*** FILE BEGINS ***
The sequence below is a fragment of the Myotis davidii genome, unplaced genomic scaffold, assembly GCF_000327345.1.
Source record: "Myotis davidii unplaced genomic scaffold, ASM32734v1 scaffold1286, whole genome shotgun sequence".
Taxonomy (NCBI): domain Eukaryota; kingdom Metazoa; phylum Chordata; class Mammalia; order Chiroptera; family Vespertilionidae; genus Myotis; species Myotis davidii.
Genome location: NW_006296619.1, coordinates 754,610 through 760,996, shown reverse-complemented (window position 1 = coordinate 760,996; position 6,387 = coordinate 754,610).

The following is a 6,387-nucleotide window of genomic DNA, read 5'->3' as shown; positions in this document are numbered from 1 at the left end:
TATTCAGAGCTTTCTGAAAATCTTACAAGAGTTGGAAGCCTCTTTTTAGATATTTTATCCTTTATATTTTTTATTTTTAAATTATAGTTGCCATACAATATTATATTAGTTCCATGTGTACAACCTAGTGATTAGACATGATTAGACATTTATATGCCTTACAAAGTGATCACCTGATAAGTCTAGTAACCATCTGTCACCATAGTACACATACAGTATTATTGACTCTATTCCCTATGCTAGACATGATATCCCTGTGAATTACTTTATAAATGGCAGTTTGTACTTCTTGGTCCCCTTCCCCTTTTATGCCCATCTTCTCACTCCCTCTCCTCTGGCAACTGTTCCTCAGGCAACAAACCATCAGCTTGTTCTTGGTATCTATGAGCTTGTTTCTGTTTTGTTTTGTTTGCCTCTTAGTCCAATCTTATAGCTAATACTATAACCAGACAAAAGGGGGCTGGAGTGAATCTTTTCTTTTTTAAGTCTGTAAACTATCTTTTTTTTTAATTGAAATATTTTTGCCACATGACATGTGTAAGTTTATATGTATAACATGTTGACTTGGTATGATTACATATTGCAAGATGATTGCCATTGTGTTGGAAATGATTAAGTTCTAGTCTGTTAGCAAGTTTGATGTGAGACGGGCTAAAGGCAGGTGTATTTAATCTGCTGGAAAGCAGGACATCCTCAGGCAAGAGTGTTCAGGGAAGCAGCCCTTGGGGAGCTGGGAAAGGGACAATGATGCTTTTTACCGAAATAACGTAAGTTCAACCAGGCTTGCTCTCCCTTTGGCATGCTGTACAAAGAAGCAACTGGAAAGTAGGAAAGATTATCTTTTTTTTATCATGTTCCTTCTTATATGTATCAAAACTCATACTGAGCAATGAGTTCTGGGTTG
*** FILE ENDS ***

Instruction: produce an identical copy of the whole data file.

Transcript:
The sequence below is a fragment of the Myotis davidii genome, unplaced genomic scaffold, assembly GCF_000327345.1.
Source record: "Myotis davidii unplaced genomic scaffold, ASM32734v1 scaffold1286, whole genome shotgun sequence".
Taxonomy (NCBI): domain Eukaryota; kingdom Metazoa; phylum Chordata; class Mammalia; order Chiroptera; family Vespertilionidae; genus Myotis; species Myotis davidii.
Genome location: NW_006296619.1, coordinates 754,610 through 760,996, shown reverse-complemented (window position 1 = coordinate 760,996; position 6,387 = coordinate 754,610).

The following is a 6,387-nucleotide window of genomic DNA, read 5'->3' as shown; positions in this document are numbered from 1 at the left end:
TATTCAGAGCTTTCTGAAAATCTTACAAGAGTTGGAAGCCTCTTTTTAGATATTTTATCCTTTATATTTTTTATTTTTAAATTATAGTTGCCATACAATATTATATTAGTTCCATGTGTACAACCTAGTGATTAGACATGATTAGACATTTATATGCCTTACAAAGTGATCACCTGATAAGTCTAGTAACCATCTGTCACCATAGTACACATACAGTATTATTGACTCTATTCCCTATGCTAGACATGATATCCCTGTGAATTACTTTATAAATGGCAGTTTGTACTTCTTGGTCCCCTTCCCCTTTTATGCCCATCTTCTCACTCCCTCTCCTCTGGCAACTGTTCCTCAGGCAACAAACCATCAGCTTGTTCTTGGTATCTATGAGCTTGTTTCTGTTTTGTTTTGTTTGCCTCTTAGTCCAATCTTATAGCTAATACTATAACCAGACAAAAGGGGGCTGGAGTGAATCTTTTCTTTTTTAAGTCTGTAAACTATCTTTTTTTTTAATTGAAATATTTTTGCCACATGACATGTGTAAGTTTATATGTATAACATGTTGACTTGGTATGATTACATATTGCAAGATGATTGCCATTGTGTTGGAAATGATTAAGTTCTAGTCTGTTAGCAAGTTTGATGTGAGACGGGCTAAAGGCAGGTGTATTTAATCTGCTGGAAAGCAGGACATCCTCAGGCAAGAGTGTTCAGGGAAGCAGCCCTTGGGGAGCTGGGAAAGGGACAATGATGCTTTTTACCGAAATAACGTAAGTTCAACCAGGCTTGCTCTCCCTTTGGCATGCTGTACAAAGAAGCAACTGGAAAGTAGGAAAGATTATCTTTTTTTTATCATGTTCCTTCTTATATGTATCAAAACTCATACTGAGCAATGAGTTCTGGGTTG